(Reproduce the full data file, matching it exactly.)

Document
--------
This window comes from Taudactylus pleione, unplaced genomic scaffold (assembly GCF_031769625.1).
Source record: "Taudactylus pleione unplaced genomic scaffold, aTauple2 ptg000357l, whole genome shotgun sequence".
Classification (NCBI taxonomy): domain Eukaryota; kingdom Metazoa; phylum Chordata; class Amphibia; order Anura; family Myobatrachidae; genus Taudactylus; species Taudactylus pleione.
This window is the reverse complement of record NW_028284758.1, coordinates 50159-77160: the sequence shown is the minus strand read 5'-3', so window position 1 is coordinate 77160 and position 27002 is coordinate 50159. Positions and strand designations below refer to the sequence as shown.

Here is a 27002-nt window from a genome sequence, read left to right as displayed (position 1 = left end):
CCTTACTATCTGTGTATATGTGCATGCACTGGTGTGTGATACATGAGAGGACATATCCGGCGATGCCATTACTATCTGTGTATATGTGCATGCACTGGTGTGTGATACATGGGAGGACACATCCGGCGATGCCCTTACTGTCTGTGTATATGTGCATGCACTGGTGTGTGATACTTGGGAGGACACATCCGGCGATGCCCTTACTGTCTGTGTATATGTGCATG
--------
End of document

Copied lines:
This window comes from Taudactylus pleione, unplaced genomic scaffold (assembly GCF_031769625.1).
Source record: "Taudactylus pleione unplaced genomic scaffold, aTauple2 ptg000357l, whole genome shotgun sequence".
Classification (NCBI taxonomy): domain Eukaryota; kingdom Metazoa; phylum Chordata; class Amphibia; order Anura; family Myobatrachidae; genus Taudactylus; species Taudactylus pleione.
This window is the reverse complement of record NW_028284758.1, coordinates 50159-77160: the sequence shown is the minus strand read 5'-3', so window position 1 is coordinate 77160 and position 27002 is coordinate 50159. Positions and strand designations below refer to the sequence as shown.

Here is a 27002-nt window from a genome sequence, read left to right as displayed (position 1 = left end):
CCTTACTATCTGTGTATATGTGCATGCACTGGTGTGTGATACATGAGAGGACATATCCGGCGATGCCATTACTATCTGTGTATATGTGCATGCACTGGTGTGTGATACATGGGAGGACACATCCGGCGATGCCCTTACTGTCTGTGTATATGTGCATGCACTGGTGTGTGATACTTGGGAGGACACATCCGGCGATGCCCTTACTGTCTGTGTATATGTGCATG